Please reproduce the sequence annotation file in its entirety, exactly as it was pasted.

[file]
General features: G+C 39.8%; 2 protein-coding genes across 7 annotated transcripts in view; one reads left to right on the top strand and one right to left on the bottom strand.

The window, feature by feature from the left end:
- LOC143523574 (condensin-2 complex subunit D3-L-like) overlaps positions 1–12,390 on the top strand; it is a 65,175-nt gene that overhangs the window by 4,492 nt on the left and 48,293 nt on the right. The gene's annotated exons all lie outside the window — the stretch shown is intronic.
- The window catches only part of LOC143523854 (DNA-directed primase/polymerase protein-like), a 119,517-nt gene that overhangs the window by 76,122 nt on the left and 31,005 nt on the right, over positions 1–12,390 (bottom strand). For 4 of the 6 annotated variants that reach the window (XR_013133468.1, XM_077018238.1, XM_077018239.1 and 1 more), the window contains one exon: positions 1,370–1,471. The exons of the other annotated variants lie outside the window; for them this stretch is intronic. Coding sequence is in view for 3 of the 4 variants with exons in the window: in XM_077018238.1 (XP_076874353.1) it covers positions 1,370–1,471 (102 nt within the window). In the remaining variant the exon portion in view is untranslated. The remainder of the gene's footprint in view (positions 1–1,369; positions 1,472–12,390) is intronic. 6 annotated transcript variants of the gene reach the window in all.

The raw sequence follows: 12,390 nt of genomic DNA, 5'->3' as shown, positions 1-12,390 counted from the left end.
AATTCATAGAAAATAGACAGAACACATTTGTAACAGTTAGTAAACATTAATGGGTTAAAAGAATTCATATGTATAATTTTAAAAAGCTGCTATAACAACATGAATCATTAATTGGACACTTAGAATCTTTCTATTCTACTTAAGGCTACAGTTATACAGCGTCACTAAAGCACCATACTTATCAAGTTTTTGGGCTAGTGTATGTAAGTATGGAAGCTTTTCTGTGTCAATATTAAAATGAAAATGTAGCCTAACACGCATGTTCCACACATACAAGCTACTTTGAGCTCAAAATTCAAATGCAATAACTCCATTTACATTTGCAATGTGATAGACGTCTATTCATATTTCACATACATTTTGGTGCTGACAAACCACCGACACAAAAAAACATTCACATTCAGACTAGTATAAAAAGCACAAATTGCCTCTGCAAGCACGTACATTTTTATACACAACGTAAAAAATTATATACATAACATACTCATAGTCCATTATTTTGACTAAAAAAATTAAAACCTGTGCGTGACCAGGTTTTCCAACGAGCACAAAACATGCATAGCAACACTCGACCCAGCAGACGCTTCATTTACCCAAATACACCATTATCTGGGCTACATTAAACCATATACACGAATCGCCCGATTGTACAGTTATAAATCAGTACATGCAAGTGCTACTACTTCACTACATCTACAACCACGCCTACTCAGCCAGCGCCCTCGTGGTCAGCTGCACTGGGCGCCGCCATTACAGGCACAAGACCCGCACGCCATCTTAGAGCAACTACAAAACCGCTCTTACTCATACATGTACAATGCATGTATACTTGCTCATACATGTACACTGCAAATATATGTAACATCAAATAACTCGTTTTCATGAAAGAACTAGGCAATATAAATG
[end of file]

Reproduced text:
General features: G+C 39.8%; 2 protein-coding genes across 7 annotated transcripts in view; one reads left to right on the top strand and one right to left on the bottom strand.

The window, feature by feature from the left end:
- LOC143523574 (condensin-2 complex subunit D3-L-like) overlaps positions 1–12,390 on the top strand; it is a 65,175-nt gene that overhangs the window by 4,492 nt on the left and 48,293 nt on the right. The gene's annotated exons all lie outside the window — the stretch shown is intronic.
- The window catches only part of LOC143523854 (DNA-directed primase/polymerase protein-like), a 119,517-nt gene that overhangs the window by 76,122 nt on the left and 31,005 nt on the right, over positions 1–12,390 (bottom strand). For 4 of the 6 annotated variants that reach the window (XR_013133468.1, XM_077018238.1, XM_077018239.1 and 1 more), the window contains one exon: positions 1,370–1,471. The exons of the other annotated variants lie outside the window; for them this stretch is intronic. Coding sequence is in view for 3 of the 4 variants with exons in the window: in XM_077018238.1 (XP_076874353.1) it covers positions 1,370–1,471 (102 nt within the window). In the remaining variant the exon portion in view is untranslated. The remainder of the gene's footprint in view (positions 1–1,369; positions 1,472–12,390) is intronic. 6 annotated transcript variants of the gene reach the window in all.

The raw sequence follows: 12,390 nt of genomic DNA, 5'->3' as shown, positions 1-12,390 counted from the left end.
AATTCATAGAAAATAGACAGAACACATTTGTAACAGTTAGTAAACATTAATGGGTTAAAAGAATTCATATGTATAATTTTAAAAAGCTGCTATAACAACATGAATCATTAATTGGACACTTAGAATCTTTCTATTCTACTTAAGGCTACAGTTATACAGCGTCACTAAAGCACCATACTTATCAAGTTTTTGGGCTAGTGTATGTAAGTATGGAAGCTTTTCTGTGTCAATATTAAAATGAAAATGTAGCCTAACACGCATGTTCCACACATACAAGCTACTTTGAGCTCAAAATTCAAATGCAATAACTCCATTTACATTTGCAATGTGATAGACGTCTATTCATATTTCACATACATTTTGGTGCTGACAAACCACCGACACAAAAAAACATTCACATTCAGACTAGTATAAAAAGCACAAATTGCCTCTGCAAGCACGTACATTTTTATACACAACGTAAAAAATTATATACATAACATACTCATAGTCCATTATTTTGACTAAAAAAATTAAAACCTGTGCGTGACCAGGTTTTCCAACGAGCACAAAACATGCATAGCAACACTCGACCCAGCAGACGCTTCATTTACCCAAATACACCATTATCTGGGCTACATTAAACCATATACACGAATCGCCCGATTGTACAGTTATAAATCAGTACATGCAAGTGCTACTACTTCACTACATCTACAACCACGCCTACTCAGCCAGCGCCCTCGTGGTCAGCTGCACTGGGCGCCGCCATTACAGGCACAAGACCCGCACGCCATCTTAGAGCAACTACAAAACCGCTCTTACTCATACATGTACAATGCATGTATACTTGCTCATACATGTACACTGCAAATATATGTAACATCAAATAACTCGTTTTCATGAAAGAACTAGGCAATATAAATG